What we can learn from the NHS cyber attack according to a cyber security specialist

Posted on: 15th May 2017

NHS cyber attack
On Friday, we learnt that the NHS had fallen victim to a ransomware attack, which within a few hours had caused havoc for computer networks not just within the NHS, but for both home and work PC users across multiple countries.

The ransomware responsible for the attack is named ‘WannaCry’ and it certainly will make you want to cry if you are unfortunate enough to be affected by it. At the moment, WannaCry has hit over 200,000 systems in 150 Countries, according to Europol. The worrying part is there’s 196 countries in the world- meaning this virus has managed to spread virtually worldwide in a matter of just 3 days. This highlights the sheer impact that a virus can have on computer networks.

An expert opinion

nhs cyber attack
Our Technical Director, and Cyber Security expert, Joe Burns, was interviewed by BBC Radio Nottingham and Gem 106 to discuss the matter. He explained that ransomware attacks like this are able to spread so freely and quickly as a result of people either not patching over vulnerabilities, which can be done by installing the most recent updates, or by working on unsupported operating systems.

Currently, Windows XP, Windows Vista are Windows Server 2003 are unsupported by Microsoft, meaning that new vulnerabilities cannot be patched, putting users at risk.  Windows Vista became unsupported in April this year, however, in March Microsoft released a patch for Vista that if installed, would have protected users from the ransomware.

To deal with the sheer amount of people running on old operating systems that were affected by WannaCry, Microsoft had to make an update that could patch over the security flaws. He points out that Windows 10 and Windows Server 2016 are significantly more secure than any of their predecessors.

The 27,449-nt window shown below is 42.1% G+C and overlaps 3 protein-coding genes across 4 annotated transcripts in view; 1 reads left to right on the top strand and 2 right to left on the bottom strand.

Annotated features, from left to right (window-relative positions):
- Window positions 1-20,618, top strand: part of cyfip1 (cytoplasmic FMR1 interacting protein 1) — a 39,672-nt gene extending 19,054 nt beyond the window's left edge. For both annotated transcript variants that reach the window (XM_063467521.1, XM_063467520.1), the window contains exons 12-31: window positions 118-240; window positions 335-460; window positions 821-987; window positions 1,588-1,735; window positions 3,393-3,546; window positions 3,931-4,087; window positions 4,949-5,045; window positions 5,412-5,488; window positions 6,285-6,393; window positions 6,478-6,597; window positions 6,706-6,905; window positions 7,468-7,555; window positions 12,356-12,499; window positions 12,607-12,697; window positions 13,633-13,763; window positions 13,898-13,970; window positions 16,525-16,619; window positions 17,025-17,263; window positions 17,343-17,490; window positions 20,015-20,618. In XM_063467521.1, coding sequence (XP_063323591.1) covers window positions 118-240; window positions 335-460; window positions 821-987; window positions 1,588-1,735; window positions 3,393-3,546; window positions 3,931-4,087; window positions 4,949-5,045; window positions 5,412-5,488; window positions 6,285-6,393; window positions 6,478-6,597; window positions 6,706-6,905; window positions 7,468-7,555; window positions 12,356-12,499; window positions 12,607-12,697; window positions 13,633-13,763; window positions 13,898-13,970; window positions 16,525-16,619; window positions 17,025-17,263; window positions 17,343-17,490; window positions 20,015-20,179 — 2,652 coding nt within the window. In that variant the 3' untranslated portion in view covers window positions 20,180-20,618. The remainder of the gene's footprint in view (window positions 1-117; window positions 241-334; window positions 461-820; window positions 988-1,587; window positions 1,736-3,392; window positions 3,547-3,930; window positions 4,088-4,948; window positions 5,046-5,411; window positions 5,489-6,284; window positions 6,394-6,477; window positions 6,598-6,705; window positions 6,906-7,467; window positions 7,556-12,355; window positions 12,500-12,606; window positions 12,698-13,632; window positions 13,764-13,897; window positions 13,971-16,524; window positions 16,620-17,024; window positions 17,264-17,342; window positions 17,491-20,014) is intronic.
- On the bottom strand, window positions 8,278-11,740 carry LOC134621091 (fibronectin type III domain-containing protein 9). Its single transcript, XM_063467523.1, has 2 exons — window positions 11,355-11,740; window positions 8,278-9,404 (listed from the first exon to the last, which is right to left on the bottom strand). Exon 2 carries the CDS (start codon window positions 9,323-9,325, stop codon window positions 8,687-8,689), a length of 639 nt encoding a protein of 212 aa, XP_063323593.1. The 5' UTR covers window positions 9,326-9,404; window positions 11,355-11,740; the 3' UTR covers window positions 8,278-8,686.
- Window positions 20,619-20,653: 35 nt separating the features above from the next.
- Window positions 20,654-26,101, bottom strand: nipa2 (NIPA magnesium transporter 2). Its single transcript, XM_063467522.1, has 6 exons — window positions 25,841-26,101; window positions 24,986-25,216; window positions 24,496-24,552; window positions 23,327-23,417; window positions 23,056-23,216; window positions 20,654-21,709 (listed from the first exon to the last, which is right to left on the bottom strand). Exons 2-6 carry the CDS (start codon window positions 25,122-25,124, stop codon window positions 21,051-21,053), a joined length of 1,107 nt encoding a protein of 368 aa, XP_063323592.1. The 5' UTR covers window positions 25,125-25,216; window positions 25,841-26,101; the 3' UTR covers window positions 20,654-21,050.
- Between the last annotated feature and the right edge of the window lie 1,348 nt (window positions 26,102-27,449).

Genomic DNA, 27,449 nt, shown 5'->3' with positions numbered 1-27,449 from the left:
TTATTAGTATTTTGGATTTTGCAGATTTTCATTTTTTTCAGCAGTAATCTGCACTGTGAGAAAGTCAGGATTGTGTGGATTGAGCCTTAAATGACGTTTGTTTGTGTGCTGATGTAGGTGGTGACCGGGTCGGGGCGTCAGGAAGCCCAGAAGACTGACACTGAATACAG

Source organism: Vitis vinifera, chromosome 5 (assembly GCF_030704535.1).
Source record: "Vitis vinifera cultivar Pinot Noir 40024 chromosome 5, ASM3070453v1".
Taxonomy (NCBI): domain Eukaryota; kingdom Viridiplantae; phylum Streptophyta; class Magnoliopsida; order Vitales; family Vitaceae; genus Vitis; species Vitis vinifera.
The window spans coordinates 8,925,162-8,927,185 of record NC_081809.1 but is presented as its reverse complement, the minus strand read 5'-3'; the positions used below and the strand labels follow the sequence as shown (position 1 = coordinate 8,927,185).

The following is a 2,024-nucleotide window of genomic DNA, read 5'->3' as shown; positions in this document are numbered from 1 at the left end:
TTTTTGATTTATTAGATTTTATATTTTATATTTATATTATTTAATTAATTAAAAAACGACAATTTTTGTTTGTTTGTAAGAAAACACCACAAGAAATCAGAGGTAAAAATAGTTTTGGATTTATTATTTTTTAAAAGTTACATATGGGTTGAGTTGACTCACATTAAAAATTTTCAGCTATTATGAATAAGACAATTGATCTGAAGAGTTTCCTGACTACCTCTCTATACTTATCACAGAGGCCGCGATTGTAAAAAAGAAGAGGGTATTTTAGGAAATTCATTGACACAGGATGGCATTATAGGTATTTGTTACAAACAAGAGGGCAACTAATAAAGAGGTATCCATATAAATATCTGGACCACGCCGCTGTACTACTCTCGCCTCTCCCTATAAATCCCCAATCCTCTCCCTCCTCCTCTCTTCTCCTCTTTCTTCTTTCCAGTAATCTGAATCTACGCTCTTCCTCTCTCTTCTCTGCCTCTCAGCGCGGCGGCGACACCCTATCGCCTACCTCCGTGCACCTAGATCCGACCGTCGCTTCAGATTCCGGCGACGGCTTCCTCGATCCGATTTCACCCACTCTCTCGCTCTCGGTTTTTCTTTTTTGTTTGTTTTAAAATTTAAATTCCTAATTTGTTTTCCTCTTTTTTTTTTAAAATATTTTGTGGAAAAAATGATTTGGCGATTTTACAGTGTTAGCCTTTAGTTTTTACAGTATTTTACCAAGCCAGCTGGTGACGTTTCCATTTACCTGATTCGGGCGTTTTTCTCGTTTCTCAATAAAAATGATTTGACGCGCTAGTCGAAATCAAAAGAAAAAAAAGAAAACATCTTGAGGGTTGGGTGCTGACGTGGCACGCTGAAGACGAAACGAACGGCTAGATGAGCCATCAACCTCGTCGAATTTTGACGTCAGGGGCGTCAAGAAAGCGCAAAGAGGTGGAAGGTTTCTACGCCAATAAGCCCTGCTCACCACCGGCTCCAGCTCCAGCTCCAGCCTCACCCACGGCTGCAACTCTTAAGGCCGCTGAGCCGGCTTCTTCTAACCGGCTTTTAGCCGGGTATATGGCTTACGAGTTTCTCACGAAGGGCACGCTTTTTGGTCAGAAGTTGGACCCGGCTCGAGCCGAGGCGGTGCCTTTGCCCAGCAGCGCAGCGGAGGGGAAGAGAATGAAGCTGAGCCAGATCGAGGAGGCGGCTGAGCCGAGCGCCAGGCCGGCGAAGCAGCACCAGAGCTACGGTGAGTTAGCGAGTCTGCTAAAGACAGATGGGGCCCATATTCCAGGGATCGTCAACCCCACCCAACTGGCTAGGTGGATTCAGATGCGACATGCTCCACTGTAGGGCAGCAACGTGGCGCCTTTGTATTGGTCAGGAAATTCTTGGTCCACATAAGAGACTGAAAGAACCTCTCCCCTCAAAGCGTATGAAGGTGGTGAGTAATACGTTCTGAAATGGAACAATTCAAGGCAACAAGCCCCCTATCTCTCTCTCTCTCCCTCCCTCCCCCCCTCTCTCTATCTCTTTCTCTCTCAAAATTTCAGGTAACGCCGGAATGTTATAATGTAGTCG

Joe also used an analogy to explain how ransomware works;

“It’s a bit like everyone having a flowerpot outside their house, with a key to the property underneath the flowerpot which was placed there by the builder. The homeowners don’t actually know it is there and only the builder and a select few people know that it exists at all.

The key allows someone to enter the property and snoop around without detection, as the person has not had to forcefully break in. However, the problem occurs because someone has broadcasted to the world that this key exists under everyone’s flowerpots, so now a lot of people know about it, meaning that many criminals will take advantage of this and start entering people’s homes, gathering precious possessions (your files) and storing them in a safe that only they know the code for, they will give you the code, if you hand over the money (how ransomware works).”


NHS cyber attack

Preventative Measures

Joe explains that these 6 steps are crucial in ensuring protection against attacks of this kind.

1. Most importantly, running on supported operating systems and installing updates is the most crucial step anyone can take in avoiding cyber attacks, this patches over vulnerabilities in old versions of operating systems.
2. Disable Server Message Block (SMB) Version 1- specific to this situation
3. Don’t open emails from unknown senders and be cautious of opening emails even from known senders, especially if they contain attachments which you were not expecting to receive.
4. Disable RDP ports
5. Install IDS (Intrusion Detection System) so you can be alerted if there is suspicious activity on your network, giving you more time to mitigate the threat.
6. Invest in cyber security training that raises awareness in the workplace of cyber threats and what to look out for, stressing that every employee is responsible for keeping the computer network safe.

You can listen to Joe’s interview below:

Pyranet are a cyber essentials plus certified company, with a team of cyber security specialists who are on hand to answer questions, offer advice and implement a variety of other cyber security services for your business.
Talk to us today if you are concerned about vulnerabilities and ransomware, we are always happy to help.